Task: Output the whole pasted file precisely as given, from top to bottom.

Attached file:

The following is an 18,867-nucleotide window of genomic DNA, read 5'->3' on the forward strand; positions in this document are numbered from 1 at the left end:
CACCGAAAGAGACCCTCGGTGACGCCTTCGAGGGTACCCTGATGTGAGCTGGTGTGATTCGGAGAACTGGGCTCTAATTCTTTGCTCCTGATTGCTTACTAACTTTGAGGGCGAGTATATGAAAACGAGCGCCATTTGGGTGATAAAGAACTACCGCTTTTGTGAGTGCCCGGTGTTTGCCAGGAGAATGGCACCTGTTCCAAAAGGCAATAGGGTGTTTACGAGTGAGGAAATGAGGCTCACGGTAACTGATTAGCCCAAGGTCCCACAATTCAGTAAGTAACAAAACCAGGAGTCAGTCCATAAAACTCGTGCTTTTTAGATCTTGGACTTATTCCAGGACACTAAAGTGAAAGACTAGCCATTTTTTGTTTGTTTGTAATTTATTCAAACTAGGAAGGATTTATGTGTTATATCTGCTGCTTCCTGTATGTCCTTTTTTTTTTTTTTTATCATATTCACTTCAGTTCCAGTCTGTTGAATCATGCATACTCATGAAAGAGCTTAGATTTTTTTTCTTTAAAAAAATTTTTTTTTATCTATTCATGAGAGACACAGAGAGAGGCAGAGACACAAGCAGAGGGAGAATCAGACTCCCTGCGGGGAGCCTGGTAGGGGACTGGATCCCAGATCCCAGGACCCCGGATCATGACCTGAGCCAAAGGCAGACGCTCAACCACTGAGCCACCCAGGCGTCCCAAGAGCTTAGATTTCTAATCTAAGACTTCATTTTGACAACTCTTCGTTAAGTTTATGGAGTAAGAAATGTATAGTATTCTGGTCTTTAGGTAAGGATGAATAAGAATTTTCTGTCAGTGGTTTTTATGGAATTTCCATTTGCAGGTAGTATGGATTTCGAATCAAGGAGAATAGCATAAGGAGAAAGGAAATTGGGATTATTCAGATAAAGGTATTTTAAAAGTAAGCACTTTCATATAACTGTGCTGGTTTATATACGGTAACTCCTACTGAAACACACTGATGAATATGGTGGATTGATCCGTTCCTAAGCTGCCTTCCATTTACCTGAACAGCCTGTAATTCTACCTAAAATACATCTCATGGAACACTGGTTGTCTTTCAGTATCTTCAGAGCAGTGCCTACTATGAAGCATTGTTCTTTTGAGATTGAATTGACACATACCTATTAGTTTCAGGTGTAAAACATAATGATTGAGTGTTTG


The following is an 18,867-nucleotide window of genomic DNA, read 5'->3' on the forward strand; positions in this document are numbered from 1 at the left end:
CACCGAAAGAGACCCTCGGTGACGCCTTCGAGGGTACCCTGATGTGAGCTGGTGTGATTCGGAGAACTGGGCTCTAATTCTTTGCTCCTGATTGCTTACTAACTTTGAGGGCGAGTATATGAAAACGAGCGCCATTTGGGTGATAAAGAACTACCGCTTTTGTGAGTGCCCGGTGTTTGCCAGGAGAATGGCACCTGTTCCAAAAGGCAATAGGGTGTTTACGAGTGAGGAAATGAGGCTCACGGTAACTGATTAGCCCAAGGTCCCACAATTCAGTAAGTAACAAAACCAGGAGTCAGTCCATAAAACTCGTGCTTTTTAGATCTTGGACTTATTCCAGGACACTAAAGTGAAAGACTAGCCATTTTTTGTTTGTTTGTAATTTATTCAAACTAGGAAGGATTTATGTGTTATATCTGCTGCTTCCTGTATGTCCTTTTTTTTTTTTTTTATCATATTCACTTCAGTTCCAGTCTGTTGAATCATGCATACTCATGAAAGAGCTTAGATTTTTTTTCTTTAAAAAAATTTTTTTTTATCTATTCATGAGAGACACAGAGAGAGGCAGAGACACAAGCAGAGGGAGAATCAGACTCCCTGCGGGGAGCCTGGTAGGGGACTGGATCCCAGATCCCAGGACCCCGGATCATGACCTGAGCCAAAGGCAGACGCTCAACCACTGAGCCACCCAGGCGTCCCAAGAGCTTAGATTTCTAATCTAAGACTTCATTTTGACAACTCTTCGTTAAGTTTATGGAGTAAGAAATGTATAGTATTCTGGTCTTTAGGTAAGGATGAATAAGAATTTTCTGTCAGTGGTTTTTATGGAATTTCCATTTGCAGGTAGTATGGATTTCGAATCAAGGAGAATAGCATAAGGAGAAAGGAAATTGGGATTATTCAGATAAAGGTATTTTAAAAGTAAGCACTTTCATATAACTGTGCTGGTTTATATACGGTAACTCCTACTGAAACACACTGATGAATATGGTGGATTGATCCGTTCCTAAGCTGCCTTCCATTTACCTGAACAGCCTGTAATTCTACCTAAAATACATCTCATGGAACACTGGTTGTCTTTCAGTATCTTCAGAGCAGTGCCTACTATGAAGCATTGTTCTTTTGAGATTGAATTGACACATACCTATTAGTTTCAGGTGTAAAACATAATGATTGAGTGTTTG